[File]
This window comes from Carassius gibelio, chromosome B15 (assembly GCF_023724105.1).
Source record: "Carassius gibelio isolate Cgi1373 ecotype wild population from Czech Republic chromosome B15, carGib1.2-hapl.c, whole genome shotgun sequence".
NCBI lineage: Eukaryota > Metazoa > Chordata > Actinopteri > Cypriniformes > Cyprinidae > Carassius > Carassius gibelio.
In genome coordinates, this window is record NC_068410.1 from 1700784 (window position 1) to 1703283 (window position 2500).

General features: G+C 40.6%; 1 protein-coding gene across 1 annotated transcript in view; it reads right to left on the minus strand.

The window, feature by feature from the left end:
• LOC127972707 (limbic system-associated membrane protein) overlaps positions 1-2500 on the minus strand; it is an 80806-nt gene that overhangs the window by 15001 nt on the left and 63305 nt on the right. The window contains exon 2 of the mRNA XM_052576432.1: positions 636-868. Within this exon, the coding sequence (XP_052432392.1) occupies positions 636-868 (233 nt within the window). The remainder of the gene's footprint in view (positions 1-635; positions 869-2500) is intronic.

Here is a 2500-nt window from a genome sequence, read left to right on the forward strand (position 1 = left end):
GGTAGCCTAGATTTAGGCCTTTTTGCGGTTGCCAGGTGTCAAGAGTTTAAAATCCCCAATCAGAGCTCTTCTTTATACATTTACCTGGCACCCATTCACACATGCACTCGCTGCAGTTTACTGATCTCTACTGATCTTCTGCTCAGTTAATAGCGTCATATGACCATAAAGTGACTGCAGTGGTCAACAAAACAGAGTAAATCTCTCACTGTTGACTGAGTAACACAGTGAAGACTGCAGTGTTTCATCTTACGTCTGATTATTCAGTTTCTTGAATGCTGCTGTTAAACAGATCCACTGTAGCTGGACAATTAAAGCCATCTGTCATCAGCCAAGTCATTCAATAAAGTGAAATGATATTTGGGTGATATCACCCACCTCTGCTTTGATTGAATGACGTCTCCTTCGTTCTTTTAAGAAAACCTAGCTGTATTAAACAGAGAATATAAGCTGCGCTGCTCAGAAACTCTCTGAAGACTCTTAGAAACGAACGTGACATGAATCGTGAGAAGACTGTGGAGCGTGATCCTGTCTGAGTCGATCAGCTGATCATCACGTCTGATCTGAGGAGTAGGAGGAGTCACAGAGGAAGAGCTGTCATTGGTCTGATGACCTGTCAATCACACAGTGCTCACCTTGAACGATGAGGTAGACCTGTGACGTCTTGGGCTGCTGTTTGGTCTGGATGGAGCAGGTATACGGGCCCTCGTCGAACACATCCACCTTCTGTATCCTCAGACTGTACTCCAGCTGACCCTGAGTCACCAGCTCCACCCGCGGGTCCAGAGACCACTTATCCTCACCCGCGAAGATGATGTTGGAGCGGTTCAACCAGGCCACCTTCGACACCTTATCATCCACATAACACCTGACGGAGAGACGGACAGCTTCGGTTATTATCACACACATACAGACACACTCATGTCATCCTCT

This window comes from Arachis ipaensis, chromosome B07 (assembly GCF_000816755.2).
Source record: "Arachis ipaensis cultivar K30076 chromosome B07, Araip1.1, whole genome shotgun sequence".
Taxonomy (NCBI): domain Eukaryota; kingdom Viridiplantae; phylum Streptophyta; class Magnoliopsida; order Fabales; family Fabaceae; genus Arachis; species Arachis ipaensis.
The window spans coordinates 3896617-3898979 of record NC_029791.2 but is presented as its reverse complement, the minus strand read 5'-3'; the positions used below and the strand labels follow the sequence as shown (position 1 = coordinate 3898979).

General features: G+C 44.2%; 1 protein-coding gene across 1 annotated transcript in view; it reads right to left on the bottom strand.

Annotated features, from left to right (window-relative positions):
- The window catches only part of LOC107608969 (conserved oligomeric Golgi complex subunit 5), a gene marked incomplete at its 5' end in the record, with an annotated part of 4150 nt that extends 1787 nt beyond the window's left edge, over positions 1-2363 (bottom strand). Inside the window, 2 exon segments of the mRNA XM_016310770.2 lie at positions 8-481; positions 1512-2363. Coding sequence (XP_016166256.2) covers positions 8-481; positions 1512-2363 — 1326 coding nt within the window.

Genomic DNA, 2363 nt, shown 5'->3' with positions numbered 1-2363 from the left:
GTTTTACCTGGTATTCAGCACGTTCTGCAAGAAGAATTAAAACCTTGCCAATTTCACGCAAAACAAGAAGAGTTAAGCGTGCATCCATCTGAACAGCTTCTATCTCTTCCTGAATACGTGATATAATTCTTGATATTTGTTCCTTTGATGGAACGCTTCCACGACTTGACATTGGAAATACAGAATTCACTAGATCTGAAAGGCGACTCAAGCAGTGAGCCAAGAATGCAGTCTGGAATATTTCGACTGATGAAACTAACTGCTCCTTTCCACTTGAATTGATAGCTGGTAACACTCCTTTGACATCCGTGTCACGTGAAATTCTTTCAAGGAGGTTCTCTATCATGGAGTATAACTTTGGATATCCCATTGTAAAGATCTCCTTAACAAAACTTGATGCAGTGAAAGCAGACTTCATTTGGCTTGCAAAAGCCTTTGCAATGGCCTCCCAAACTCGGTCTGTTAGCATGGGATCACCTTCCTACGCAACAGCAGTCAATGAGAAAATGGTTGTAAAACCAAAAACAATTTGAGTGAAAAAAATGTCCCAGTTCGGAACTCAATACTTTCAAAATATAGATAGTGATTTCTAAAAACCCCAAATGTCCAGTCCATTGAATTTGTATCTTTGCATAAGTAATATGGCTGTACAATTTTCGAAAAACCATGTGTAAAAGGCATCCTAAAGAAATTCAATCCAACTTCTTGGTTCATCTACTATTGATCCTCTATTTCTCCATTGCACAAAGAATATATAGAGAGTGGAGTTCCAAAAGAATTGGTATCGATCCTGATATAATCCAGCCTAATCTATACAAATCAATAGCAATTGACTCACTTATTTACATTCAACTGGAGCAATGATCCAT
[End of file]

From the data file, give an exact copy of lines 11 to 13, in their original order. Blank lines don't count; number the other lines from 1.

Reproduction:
Source record: "Arachis ipaensis cultivar K30076 chromosome B07, Araip1.1, whole genome shotgun sequence".
Taxonomy (NCBI): domain Eukaryota; kingdom Viridiplantae; phylum Streptophyta; class Magnoliopsida; order Fabales; family Fabaceae; genus Arachis; species Arachis ipaensis.
The window spans coordinates 3896617-3898979 of record NC_029791.2 but is presented as its reverse complement, the minus strand read 5'-3'; the positions used below and the strand labels follow the sequence as shown (position 1 = coordinate 3898979).